Skip to main content

Spaceflight’s First Black Box Survives

On March 30, the re-entry break-up recorder, or REBR, detached from the Japanese HTV2 cargo craft and became the first space-borne data recorder. This may come as a surprise, but despite over 50 years of spaceflight, there were few ways to reliably gather data during re-entry. The REBR, which is comparable to an airplane’s “black box” flight data recorder, could provide valuable data to scientists and space-mission planners.

Unlike an airplane’s black box, the REBR is not designed to withstand re-entry — though it is notable that in this first test, the REBR did safely splash down and continued transmitting for several hours. Instead, the 1kg 30cm REBR is attached to a spacecraft with special bolts that allow the device to break free from heat and stress. Once free, the shielded cone orients its point towards the earth and transmits its recorded data from rear-mounted satellite antenna to communicate with orbiting satellites.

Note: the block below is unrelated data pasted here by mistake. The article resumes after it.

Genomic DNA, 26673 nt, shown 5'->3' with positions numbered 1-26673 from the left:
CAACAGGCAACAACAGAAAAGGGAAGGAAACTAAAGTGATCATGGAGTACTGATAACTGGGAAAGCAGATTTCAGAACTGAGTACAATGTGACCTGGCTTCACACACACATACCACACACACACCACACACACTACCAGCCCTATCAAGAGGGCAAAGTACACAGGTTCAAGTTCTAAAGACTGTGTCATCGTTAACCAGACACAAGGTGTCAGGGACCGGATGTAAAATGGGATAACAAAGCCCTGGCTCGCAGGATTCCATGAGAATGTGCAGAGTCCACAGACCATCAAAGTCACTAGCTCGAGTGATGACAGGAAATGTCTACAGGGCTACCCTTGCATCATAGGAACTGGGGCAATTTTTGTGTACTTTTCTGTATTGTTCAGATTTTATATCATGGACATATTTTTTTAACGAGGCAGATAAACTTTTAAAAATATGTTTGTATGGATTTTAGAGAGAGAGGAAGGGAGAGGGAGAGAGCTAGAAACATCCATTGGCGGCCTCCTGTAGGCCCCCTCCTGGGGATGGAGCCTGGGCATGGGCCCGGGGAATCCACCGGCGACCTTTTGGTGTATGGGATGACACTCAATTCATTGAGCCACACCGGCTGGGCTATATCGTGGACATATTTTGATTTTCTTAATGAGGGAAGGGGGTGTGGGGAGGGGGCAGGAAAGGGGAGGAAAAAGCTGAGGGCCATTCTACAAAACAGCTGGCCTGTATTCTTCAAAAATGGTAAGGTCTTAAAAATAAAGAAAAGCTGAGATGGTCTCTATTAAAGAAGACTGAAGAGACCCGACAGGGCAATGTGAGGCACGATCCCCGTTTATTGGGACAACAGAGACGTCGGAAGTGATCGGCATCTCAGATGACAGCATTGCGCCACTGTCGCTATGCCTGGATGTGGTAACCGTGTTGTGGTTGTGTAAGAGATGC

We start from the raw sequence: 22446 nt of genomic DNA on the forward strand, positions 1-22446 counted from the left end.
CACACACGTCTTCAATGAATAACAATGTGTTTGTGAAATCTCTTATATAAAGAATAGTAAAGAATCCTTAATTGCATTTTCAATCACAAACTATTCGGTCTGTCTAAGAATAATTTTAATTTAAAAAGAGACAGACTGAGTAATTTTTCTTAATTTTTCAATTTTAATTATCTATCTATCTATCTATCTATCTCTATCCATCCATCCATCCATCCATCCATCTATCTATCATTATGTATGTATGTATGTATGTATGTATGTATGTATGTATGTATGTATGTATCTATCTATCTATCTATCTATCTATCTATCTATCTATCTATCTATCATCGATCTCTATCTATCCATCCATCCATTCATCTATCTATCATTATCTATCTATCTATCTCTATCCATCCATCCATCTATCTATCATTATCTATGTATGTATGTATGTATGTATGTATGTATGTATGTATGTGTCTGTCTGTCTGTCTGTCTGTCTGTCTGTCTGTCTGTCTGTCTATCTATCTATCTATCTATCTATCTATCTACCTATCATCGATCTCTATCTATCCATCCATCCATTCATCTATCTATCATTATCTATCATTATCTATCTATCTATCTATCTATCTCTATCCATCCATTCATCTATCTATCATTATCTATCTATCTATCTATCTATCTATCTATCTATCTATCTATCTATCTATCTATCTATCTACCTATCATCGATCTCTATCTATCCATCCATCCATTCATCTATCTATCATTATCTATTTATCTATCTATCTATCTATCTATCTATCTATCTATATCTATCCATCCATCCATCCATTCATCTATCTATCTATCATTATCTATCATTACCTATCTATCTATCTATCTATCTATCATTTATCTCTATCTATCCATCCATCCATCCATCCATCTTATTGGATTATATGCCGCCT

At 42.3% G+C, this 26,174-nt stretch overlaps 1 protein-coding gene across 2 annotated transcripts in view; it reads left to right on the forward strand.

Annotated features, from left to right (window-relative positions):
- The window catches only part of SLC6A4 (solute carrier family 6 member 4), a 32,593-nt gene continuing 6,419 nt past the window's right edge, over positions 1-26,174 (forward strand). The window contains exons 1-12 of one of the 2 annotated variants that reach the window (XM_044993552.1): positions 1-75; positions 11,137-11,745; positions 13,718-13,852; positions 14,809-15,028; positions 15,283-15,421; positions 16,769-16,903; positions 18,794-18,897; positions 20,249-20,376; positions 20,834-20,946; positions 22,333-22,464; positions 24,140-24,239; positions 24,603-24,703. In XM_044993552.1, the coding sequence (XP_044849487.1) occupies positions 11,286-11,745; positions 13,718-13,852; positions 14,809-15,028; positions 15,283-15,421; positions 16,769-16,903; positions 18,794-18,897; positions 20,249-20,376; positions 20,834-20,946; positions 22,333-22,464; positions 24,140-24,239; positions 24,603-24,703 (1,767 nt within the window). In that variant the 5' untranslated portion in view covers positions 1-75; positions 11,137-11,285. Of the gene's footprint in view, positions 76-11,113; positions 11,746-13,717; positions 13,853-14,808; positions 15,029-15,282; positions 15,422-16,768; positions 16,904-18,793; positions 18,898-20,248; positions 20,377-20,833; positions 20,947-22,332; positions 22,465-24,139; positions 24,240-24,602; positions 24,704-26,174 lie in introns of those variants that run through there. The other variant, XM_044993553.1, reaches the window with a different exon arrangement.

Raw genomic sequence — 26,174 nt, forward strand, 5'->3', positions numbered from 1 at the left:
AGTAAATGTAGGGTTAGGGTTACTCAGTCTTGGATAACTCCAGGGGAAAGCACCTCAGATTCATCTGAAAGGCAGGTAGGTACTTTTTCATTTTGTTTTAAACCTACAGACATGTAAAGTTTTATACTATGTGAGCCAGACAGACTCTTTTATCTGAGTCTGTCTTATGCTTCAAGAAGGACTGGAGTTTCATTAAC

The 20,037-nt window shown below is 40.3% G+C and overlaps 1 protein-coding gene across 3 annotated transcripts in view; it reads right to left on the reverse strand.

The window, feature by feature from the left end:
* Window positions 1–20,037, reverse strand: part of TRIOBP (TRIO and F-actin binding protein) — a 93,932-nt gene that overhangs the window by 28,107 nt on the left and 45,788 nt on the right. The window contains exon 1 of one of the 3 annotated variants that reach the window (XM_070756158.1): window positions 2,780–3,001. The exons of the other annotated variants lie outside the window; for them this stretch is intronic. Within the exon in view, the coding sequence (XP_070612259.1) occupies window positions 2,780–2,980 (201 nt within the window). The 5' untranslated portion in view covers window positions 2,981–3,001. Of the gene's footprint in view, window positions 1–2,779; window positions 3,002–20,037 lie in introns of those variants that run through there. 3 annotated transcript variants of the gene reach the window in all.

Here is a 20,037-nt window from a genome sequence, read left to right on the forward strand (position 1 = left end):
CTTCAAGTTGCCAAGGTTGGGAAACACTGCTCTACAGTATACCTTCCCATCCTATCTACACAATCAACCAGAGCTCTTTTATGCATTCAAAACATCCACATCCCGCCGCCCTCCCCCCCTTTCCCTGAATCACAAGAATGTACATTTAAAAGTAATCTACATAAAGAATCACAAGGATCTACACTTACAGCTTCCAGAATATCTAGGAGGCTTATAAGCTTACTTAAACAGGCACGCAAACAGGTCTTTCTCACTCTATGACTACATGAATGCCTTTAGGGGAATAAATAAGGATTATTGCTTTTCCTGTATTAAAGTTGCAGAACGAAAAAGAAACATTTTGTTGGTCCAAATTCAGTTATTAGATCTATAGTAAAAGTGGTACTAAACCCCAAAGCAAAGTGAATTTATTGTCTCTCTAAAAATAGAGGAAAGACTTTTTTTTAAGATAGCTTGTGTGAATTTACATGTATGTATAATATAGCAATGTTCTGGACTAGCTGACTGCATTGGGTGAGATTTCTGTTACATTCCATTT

The information provided by the REBR would give spaceflight experts valuable information about what stresses spacecraft endure in the Earth’s atmosphere, and how they break apart. Much of this information will be new since in addition to not having a means to gather data in-situ, spacecraft wreckage is generally positioned to land safely in the open ocean and thus unrecoverable. This new information could be used to better design and plan spacecraft and missions, limiting the risks from falling debris.

REBR could also give insight into disasters, a need that has been sorely unfilled. According to the New Scientist:

NASA only found out in detail what happened to the space shuttle Columbia when it broke up after re-entry in February 2003 because, as the first shuttle to be built, it was heavily instrumented with some 700 test sensors – and as such was in some senses a flying flight recorder. […] It was the knowledge that any later incidents would not have that amount of forensic data that led to NASA and the US AIr Force commissioning development of the REBR.

Though there will hopefully be few instances when the REBR is used to analyze catastrophic crashes, spacecraft are deorbited all the time. If we are to continue spaceflight missions, the REBR or a device like it will be crucial to our understanding of just what those missions involve.

(via New Scientist, images via NASA)

Have a tip we should know? [email protected]

Filed Under:

Follow The Mary Sue: